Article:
Had calls from BBC Radio Wales and Radio Cymru this morning, inviting me on to discuss the Westminster Government's announcement of two massive new wind farm developments off the coast of Wales. They are part of a wider scheme, worth £100 billion to construct wind farms off the coast of Britain. It was assumed that I would be opposed to them. But I'm not - in principle anyway. Must admit that I'm not sure how this squares with my position as president of the Campaign for the Protection of Rural Wales. We can't be opposed to everything! I'm not a supporter of onshore turbines, mainly because of the damage they inflict on our very special landscapes, but I've never been opposed to offshore turbines. This is not a 'green light' opinion, because there is the matter of how dominant they are on the views from land, and what developments are needed to connect to the Grid. Anyway, I was immediately dropped as a guest from both programmes. Don't know who took my place to duel with Llewelyn Rhys.
The second reason that I'm opposed to onshore wind turbines is that they need shedfuls of taxpayer's money to make the things profitable. This consideration could apply to the offshore proposals announced today as well. And there's the cost of creating a National Grid capable of handling the highest levels of production. These wind farms may never come to pass. I remember the huge row over the Scarweather Sands proposal, just off the coast at Porthcawl a few years ago. The application was approved after a monster row, but were then scrapped because the cost of materials increased suddenly, and rendered the scheme uneconomic.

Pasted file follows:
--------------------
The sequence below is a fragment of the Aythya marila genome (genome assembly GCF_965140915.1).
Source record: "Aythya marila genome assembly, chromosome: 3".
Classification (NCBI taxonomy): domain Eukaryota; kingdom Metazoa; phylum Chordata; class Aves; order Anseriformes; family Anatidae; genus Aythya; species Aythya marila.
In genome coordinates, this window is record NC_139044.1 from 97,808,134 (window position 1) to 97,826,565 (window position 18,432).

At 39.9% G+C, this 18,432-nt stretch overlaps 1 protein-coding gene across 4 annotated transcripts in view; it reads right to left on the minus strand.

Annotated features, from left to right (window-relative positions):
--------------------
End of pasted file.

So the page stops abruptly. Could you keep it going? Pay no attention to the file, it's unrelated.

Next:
Problem with anything the Prime Minister says at present is that he cares nothing about value-for-money. All he seems to care about is how it looks to voters during the next 17 weeks. Comments are welcome - especially from anyone who happened to hear Post Cynta or the Radio Wales Phone-in today. Tell me what I missed.